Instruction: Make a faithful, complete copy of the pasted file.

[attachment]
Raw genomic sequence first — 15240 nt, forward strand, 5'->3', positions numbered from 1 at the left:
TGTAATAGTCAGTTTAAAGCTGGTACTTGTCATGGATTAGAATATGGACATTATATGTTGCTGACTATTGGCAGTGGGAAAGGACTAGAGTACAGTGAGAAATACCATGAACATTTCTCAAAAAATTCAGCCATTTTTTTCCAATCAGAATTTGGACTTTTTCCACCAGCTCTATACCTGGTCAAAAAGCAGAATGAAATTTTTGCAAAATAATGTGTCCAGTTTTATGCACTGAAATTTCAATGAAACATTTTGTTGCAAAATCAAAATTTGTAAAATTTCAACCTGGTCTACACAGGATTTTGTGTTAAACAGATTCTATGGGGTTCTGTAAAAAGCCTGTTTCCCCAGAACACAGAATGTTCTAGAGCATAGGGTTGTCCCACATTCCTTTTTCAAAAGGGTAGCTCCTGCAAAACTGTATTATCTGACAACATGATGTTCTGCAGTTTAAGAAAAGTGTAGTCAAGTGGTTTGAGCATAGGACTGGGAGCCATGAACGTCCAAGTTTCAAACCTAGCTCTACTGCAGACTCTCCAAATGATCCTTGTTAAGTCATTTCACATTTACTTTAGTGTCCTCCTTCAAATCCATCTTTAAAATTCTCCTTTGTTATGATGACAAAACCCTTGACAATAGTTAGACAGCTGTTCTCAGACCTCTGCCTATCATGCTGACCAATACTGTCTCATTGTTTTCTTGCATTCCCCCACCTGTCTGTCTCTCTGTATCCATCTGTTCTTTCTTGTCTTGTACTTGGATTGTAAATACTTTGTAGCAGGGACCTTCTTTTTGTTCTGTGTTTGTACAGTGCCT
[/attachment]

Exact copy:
Raw genomic sequence first — 15240 nt, forward strand, 5'->3', positions numbered from 1 at the left:
TGTAATAGTCAGTTTAAAGCTGGTACTTGTCATGGATTAGAATATGGACATTATATGTTGCTGACTATTGGCAGTGGGAAAGGACTAGAGTACAGTGAGAAATACCATGAACATTTCTCAAAAAATTCAGCCATTTTTTTCCAATCAGAATTTGGACTTTTTCCACCAGCTCTATACCTGGTCAAAAAGCAGAATGAAATTTTTGCAAAATAATGTGTCCAGTTTTATGCACTGAAATTTCAATGAAACATTTTGTTGCAAAATCAAAATTTGTAAAATTTCAACCTGGTCTACACAGGATTTTGTGTTAAACAGATTCTATGGGGTTCTGTAAAAAGCCTGTTTCCCCAGAACACAGAATGTTCTAGAGCATAGGGTTGTCCCACATTCCTTTTTCAAAAGGGTAGCTCCTGCAAAACTGTATTATCTGACAACATGATGTTCTGCAGTTTAAGAAAAGTGTAGTCAAGTGGTTTGAGCATAGGACTGGGAGCCATGAACGTCCAAGTTTCAAACCTAGCTCTACTGCAGACTCTCCAAATGATCCTTGTTAAGTCATTTCACATTTACTTTAGTGTCCTCCTTCAAATCCATCTTTAAAATTCTCCTTTGTTATGATGACAAAACCCTTGACAATAGTTAGACAGCTGTTCTCAGACCTCTGCCTATCATGCTGACCAATACTGTCTCATTGTTTTCTTGCATTCCCCCACCTGTCTGTCTCTCTGTATCCATCTGTTCTTTCTTGTCTTGTACTTGGATTGTAAATACTTTGTAGCAGGGACCTTCTTTTTGTTCTGTGTTTGTACAGTGCCT